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High Hopes

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Recensione album

There isn't another Bruce Springsteen album like High Hopes. Cobbled together from covers — of other songwriters along with the Boss himself ("American Skin [41 Shots]" and "The Ghost of Tom Joad" are both revived) — and outtakes from the last decade, High Hopes doesn't have the cohesion or gilded surfaces of Wrecking Ball, but neither is it quite a clearinghouse of leftovers. Inspired in part by Rage Against the Machine guitarist Tom Morello, who has proven to be a brother in arms to Springsteen, as well as a substitute for Steven Van Zandt in the E-Street Band, High Hopes certainly bears the proud stamp of Morello, both in its workingman's politics and in its cinematic sound. Much of this record oscillates between the moody and militant, particularly in the politically charged numbers, which are often colored by percussive guitar squalls. Here, the RATM guitarist often resembles a Nils Lofgren stripped of blues or lyricism — think of the gusts of noise on "Tunnel of Love" without any melodicism — and that's a bracing change for Springsteen, who has shown interest in atmospherics but usually when they're coming from keyboards, not six strings. Such sociological talk suggests High Hopes is nothing but rallying cries and downhearted laments, but the fascinating thing about this unkempt collection is how these protest songs and workingman's anthems are surrounded by intimate tunes, ranging from a cover of the Saints' latter-day "Just Like Fire Would" to a strangely soothing interpretation of Suicide's "Dream Baby Dream." Morello reportedly had as much to do with the inclusion of these covers as he did with the record's set pieces — a stirring "The Ghost of Tom Joad," "American Skin" (which can't help but seem like a reference to the 2012 shooting of Trayvon Martin in this context), and "High Hopes," a Tim Scott McConnell song first recorded in the '90s — and there's a certain sober passion that ties all these songs together but, in turn, it makes the rest of the record all the more compelling because the pieces simply don't fit. There's the rousing Gaelic rock of "This Is Your Sword," sounding a bit like a rejected closing credit theme for The Wire; "Down in the Hole," which rides the same train-track rhythm as "I'm on Fire;" the complicated waltz of "Hunter of Invisible Game," softer and stranger than much of the rest here; "Harry's Place," a bit of synthesized Sopranos noir that sounds much older than its ten years; and the absolutely glorious "Frankie Fell in Love," as open-hearted and romantic a song as Springsteen has ever written. Strictly speaking, these 12 songs don't cohere into a mood or narrative but after two decades of deliberate, purposeful albums, it's rather thrilling to hear Springsteen revel in a mess of contradictions.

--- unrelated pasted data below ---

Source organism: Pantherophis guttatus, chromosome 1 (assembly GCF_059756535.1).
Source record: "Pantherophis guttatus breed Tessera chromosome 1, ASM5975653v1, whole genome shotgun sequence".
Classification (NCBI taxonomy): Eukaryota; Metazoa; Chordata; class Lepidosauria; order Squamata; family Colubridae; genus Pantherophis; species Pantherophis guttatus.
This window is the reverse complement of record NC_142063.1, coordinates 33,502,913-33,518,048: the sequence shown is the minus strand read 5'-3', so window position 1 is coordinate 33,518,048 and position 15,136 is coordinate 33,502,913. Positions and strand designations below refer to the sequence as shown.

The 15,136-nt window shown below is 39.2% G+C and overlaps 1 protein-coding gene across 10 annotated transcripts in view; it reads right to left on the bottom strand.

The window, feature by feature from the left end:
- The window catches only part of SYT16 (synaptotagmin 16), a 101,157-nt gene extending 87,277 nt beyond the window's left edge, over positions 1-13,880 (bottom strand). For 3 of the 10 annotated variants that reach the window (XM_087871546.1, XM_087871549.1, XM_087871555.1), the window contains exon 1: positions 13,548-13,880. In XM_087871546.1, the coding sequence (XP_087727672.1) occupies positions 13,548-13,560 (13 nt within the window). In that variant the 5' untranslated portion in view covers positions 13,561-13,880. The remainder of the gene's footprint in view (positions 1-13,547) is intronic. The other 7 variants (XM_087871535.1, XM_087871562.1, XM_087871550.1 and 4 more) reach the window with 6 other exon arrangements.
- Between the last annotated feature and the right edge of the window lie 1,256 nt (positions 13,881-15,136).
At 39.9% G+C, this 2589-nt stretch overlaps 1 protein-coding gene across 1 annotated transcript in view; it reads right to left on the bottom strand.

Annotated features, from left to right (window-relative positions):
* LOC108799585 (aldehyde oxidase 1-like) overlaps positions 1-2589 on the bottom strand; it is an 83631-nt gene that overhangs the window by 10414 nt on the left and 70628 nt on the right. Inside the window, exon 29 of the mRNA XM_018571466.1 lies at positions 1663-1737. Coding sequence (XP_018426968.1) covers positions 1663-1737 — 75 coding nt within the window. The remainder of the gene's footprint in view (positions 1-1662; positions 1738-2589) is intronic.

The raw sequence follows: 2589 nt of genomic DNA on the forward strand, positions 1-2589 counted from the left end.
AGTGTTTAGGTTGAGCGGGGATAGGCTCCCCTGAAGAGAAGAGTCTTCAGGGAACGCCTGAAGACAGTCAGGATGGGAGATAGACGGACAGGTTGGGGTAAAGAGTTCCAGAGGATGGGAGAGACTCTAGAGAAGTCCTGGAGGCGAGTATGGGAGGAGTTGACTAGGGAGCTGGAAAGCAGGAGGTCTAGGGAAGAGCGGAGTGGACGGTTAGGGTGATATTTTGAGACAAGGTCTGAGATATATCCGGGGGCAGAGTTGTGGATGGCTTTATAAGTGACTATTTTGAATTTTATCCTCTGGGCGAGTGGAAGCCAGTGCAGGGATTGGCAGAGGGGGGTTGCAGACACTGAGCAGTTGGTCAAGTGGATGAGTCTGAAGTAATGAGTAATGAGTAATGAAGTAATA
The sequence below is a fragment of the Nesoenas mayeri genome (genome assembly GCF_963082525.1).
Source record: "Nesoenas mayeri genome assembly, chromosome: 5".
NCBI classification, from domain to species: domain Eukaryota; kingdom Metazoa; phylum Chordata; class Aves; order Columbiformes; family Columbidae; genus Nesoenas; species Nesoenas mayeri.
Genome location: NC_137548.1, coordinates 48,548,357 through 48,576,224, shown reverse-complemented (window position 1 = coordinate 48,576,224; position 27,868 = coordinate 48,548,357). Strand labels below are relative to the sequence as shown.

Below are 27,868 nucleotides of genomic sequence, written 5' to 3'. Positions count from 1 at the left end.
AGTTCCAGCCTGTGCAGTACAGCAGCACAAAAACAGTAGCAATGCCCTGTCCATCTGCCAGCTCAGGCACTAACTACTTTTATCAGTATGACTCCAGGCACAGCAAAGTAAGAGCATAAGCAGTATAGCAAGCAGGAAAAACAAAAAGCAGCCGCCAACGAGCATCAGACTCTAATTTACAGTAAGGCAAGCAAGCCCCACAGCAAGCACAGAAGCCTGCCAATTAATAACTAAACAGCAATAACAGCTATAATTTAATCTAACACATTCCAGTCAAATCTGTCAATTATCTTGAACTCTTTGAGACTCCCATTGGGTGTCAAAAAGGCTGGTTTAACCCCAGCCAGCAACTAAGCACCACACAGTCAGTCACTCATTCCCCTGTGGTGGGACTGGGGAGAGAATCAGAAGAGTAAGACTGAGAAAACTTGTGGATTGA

Recensioni clienti


Il singolo promette bene, e il chitarrista scelto da Bruce è Tom Morello, “quello” dei Rage Against the Machine per intenderci...

The Wall unico pezzo veramente notevole

A parte "The Wall", che è un capolavoro, gli altri pezzi o li abbiamo già (41 shots etc.) o sono da scarsi a molto scarsi. Merita solo The Wall, non tutto l'album. Comunque sia, onore al Boss che almeno una buona la mette sempre.

Sempre meglio il Boss

Io mi chiedo sul serio come sia possibile inventarsi questi ritmi spettacolari e questi testi fantastici dopo 40 anni di musica!!


Nato(a): 23 settembre 1949, Freehold, NJ

Genere: Rock

Anni di attività: '70s, '80s, '90s, '00s, '10s

Quando Bruce Springsteen ricevette il riconoscimento nazionale nel 1975 dopo un decennio di tentativi, le critiche lo chiamarono il salvatore del rock, l'unico artista ad abbinare l'esuberanza del rock anni 50 alla spensieratezza del rock degli anni 60, plasmato in stile anni 70. Faceva rock energicamente come Jerry Lee Lewis, i suoi testi erano complicati come quelli di Bob Dylan e i suoi concerti erano quasi cerimonie religiose. Decenni dopo, Springsteen è restato una star forte di uno degli album...
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